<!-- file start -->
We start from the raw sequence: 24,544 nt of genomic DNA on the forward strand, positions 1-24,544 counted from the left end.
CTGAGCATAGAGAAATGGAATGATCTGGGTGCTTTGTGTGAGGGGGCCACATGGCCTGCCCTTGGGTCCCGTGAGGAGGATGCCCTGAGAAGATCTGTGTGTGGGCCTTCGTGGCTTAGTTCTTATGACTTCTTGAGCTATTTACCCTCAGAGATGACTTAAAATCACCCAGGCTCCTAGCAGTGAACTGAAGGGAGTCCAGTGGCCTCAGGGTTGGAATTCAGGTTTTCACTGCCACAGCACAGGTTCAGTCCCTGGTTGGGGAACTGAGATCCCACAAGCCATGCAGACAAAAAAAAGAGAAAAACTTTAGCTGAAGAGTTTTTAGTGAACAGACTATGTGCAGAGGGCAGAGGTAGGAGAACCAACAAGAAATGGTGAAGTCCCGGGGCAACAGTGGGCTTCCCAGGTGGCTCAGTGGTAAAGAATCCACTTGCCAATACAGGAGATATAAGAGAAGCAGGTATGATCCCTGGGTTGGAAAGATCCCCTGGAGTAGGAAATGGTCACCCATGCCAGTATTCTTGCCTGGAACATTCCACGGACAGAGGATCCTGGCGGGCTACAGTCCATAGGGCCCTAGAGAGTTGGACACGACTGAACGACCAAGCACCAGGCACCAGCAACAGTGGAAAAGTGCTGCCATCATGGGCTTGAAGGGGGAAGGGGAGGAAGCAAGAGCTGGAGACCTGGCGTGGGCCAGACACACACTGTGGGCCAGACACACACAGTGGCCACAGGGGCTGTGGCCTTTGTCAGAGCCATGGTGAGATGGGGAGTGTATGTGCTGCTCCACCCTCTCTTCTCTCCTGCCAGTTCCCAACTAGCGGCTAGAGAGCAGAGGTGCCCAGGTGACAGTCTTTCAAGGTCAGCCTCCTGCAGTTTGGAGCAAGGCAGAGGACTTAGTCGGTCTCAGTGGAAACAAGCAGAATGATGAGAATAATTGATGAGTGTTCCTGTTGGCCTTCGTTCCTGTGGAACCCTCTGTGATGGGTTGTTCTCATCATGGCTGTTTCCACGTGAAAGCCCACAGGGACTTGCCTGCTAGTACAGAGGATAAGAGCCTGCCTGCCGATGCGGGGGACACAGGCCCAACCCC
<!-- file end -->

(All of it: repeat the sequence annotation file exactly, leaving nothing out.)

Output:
We start from the raw sequence: 24,544 nt of genomic DNA on the forward strand, positions 1-24,544 counted from the left end.
CTGAGCATAGAGAAATGGAATGATCTGGGTGCTTTGTGTGAGGGGGCCACATGGCCTGCCCTTGGGTCCCGTGAGGAGGATGCCCTGAGAAGATCTGTGTGTGGGCCTTCGTGGCTTAGTTCTTATGACTTCTTGAGCTATTTACCCTCAGAGATGACTTAAAATCACCCAGGCTCCTAGCAGTGAACTGAAGGGAGTCCAGTGGCCTCAGGGTTGGAATTCAGGTTTTCACTGCCACAGCACAGGTTCAGTCCCTGGTTGGGGAACTGAGATCCCACAAGCCATGCAGACAAAAAAAAGAGAAAAACTTTAGCTGAAGAGTTTTTAGTGAACAGACTATGTGCAGAGGGCAGAGGTAGGAGAACCAACAAGAAATGGTGAAGTCCCGGGGCAACAGTGGGCTTCCCAGGTGGCTCAGTGGTAAAGAATCCACTTGCCAATACAGGAGATATAAGAGAAGCAGGTATGATCCCTGGGTTGGAAAGATCCCCTGGAGTAGGAAATGGTCACCCATGCCAGTATTCTTGCCTGGAACATTCCACGGACAGAGGATCCTGGCGGGCTACAGTCCATAGGGCCCTAGAGAGTTGGACACGACTGAACGACCAAGCACCAGGCACCAGCAACAGTGGAAAAGTGCTGCCATCATGGGCTTGAAGGGGGAAGGGGAGGAAGCAAGAGCTGGAGACCTGGCGTGGGCCAGACACACACTGTGGGCCAGACACACACAGTGGCCACAGGGGCTGTGGCCTTTGTCAGAGCCATGGTGAGATGGGGAGTGTATGTGCTGCTCCACCCTCTCTTCTCTCCTGCCAGTTCCCAACTAGCGGCTAGAGAGCAGAGGTGCCCAGGTGACAGTCTTTCAAGGTCAGCCTCCTGCAGTTTGGAGCAAGGCAGAGGACTTAGTCGGTCTCAGTGGAAACAAGCAGAATGATGAGAATAATTGATGAGTGTTCCTGTTGGCCTTCGTTCCTGTGGAACCCTCTGTGATGGGTTGTTCTCATCATGGCTGTTTCCACGTGAAAGCCCACAGGGACTTGCCTGCTAGTACAGAGGATAAGAGCCTGCCTGCCGATGCGGGGGACACAGGCCCAACCCC